There’s been some concern about Theresa May’s choice of Sir Martin Moore-Bick as the Judge to lead the Grenfell fire inquiry, in addition to the narrow terms of reference set for the inquiry itself.
Publicity has focused on a controversial judgment of Moore-Bick’s involving the City of Westminster Council’s decision to offer out-of-borough accommodation to a homeless mother of 5 children.
It’s true that he (and two other Judges of the Court of Appeal) got it wrong in Nzolameso.
It’s also true that the decision was overturned by the Supreme Court.
But in law there’s often a big difference between getting it wrong and failing to be a fair, impartial and independent decision-maker.
The challenge in the Supreme Court was not based on any of the Judges below having acted unfairly or having fallen below the high standards required of them.
Nzolameso was path-breaking. It was the first (and only) case to consider the relevance of the duty on local authorities to safeguard and promote the welfare of children government duties under section 11(2) of the Children Act 2004 when offering accommodation to homeless families.
Until the Supreme Court cleared this up, there was uncertainty about the relevance of this duty. Indeed, the arguments in the Court of Appeal don’t appear to have covered it at all (which suggests it was raised for the first time at the Supreme Court level).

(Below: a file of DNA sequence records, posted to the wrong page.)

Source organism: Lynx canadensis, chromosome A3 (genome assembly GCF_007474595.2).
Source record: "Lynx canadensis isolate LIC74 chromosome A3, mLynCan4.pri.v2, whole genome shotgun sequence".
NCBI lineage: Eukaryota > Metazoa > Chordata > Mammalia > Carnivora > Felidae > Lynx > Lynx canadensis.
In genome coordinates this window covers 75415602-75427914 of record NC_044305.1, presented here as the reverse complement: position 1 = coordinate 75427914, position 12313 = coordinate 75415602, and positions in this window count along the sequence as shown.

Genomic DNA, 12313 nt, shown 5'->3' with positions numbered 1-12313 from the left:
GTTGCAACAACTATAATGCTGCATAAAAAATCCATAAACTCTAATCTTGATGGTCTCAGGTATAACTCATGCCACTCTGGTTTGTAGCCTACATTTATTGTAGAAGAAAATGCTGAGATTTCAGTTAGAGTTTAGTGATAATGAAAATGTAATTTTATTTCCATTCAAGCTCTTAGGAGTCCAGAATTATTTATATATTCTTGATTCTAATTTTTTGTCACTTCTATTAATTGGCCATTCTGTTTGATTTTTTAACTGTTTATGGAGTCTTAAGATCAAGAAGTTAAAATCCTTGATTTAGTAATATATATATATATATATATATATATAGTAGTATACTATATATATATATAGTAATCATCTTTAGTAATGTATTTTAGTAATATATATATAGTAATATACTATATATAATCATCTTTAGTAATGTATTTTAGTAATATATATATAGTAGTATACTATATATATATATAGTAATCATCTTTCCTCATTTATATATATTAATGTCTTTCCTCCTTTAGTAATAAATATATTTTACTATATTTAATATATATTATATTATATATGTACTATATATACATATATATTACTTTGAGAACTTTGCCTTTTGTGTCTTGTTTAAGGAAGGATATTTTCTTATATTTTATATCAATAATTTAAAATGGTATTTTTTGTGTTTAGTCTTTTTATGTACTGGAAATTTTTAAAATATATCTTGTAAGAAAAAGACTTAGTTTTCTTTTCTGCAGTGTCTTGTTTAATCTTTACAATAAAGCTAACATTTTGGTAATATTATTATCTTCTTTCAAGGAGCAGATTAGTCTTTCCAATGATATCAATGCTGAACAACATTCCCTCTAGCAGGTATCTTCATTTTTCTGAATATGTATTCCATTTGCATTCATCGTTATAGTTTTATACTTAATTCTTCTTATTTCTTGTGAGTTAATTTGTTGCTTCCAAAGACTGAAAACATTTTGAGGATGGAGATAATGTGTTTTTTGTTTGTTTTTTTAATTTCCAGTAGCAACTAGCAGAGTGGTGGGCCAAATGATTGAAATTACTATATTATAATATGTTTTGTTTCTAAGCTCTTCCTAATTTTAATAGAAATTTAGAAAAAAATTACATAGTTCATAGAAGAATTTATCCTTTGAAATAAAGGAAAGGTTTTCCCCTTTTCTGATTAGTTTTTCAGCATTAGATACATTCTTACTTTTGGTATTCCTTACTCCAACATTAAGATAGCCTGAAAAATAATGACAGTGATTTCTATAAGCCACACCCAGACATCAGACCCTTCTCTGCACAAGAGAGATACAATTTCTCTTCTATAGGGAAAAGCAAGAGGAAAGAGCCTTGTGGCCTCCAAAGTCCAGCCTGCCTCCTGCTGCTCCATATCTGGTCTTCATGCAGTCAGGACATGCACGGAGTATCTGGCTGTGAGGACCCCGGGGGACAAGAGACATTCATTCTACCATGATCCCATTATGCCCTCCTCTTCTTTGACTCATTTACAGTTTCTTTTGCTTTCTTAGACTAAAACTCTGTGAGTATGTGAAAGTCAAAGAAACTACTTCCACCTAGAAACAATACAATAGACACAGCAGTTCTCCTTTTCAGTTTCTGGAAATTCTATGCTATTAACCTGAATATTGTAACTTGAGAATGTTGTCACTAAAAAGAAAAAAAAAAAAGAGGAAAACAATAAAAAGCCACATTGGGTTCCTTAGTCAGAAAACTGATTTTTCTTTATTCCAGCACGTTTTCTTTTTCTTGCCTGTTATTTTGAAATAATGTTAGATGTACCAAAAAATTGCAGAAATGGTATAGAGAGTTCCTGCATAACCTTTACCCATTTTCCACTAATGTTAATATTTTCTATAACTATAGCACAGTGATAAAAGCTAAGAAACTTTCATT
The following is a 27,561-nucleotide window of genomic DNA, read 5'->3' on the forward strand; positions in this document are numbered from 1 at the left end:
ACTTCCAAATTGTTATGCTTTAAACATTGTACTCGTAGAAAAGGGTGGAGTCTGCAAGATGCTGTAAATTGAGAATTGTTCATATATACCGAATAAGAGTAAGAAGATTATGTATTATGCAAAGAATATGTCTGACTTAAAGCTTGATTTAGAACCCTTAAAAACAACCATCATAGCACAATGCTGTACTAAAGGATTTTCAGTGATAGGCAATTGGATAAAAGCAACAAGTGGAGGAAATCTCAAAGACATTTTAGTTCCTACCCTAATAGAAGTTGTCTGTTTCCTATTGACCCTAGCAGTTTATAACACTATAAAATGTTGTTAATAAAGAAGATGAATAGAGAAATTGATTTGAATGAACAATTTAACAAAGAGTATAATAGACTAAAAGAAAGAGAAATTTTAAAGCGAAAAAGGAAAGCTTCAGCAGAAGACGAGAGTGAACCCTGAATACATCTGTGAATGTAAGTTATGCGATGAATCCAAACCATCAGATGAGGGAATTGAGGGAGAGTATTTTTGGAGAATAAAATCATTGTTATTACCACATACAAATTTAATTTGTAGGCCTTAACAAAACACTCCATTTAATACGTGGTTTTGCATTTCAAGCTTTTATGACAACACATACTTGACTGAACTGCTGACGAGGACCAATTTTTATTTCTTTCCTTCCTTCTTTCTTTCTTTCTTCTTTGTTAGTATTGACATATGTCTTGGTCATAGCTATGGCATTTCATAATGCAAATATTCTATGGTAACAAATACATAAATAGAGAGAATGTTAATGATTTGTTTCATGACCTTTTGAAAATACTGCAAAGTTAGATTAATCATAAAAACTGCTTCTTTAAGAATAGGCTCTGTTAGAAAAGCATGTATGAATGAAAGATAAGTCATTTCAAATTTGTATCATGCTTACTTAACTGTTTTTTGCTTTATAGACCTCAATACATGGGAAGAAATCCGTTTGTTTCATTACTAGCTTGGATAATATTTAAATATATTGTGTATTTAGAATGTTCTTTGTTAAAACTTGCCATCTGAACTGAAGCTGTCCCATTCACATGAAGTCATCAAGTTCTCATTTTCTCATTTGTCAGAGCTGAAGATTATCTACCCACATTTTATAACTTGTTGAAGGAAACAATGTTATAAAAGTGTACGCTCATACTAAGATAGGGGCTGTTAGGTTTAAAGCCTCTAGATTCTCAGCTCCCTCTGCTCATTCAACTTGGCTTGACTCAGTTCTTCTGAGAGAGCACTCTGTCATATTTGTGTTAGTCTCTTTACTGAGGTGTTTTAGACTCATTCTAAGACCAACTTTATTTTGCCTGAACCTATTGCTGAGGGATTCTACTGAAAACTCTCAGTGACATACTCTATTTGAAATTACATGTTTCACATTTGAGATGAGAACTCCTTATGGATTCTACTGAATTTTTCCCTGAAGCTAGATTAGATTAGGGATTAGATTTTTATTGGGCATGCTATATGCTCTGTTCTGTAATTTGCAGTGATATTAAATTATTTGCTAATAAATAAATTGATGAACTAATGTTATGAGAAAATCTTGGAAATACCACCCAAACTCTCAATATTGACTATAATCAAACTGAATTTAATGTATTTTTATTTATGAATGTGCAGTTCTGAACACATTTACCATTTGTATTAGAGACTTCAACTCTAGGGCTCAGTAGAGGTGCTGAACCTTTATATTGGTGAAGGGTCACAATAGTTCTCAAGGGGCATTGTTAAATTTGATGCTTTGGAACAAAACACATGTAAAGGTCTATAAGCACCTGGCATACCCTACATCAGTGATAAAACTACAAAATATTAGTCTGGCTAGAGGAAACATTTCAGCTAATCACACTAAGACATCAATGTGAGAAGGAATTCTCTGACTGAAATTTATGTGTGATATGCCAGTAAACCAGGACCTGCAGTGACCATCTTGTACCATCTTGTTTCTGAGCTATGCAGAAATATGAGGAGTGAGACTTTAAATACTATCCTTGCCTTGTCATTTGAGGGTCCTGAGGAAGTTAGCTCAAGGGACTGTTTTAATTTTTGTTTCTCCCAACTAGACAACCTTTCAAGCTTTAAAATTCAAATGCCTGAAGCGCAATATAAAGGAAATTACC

It’s tempting, in divisive times, to label Judges according to their perceived sympathies (as “pro” or “anti-tenant”). The reality is almost always more nuanced.
Though Moore-Bick dismissed the appeal of a vulnerable mother in Nzolameso, the judgment was far from a rubber-stamping of local government decisions to send families out-of-borough.
As he wrote at § 20 of his judgment:
“the court should be astute to ensure that local housing authorities give proper consideration to their duty [to secure accommodation in their local area] and do not merely apply policies which lead to accommodation being provided outside their own districts in a routine and unthinking manner. ”
A Judge seen as “pro-tenant” may have been welcomed with more enthusiasm as the chair of this inquiry. That does not mean that they would do a better job at delivering the justice that this horrendous tragedy so urgently demands.
Moore-Bick’s early engagement with persons affected should be welcomed, but there is clearly much difficult work ahead in this inquiry and any others which will follow it.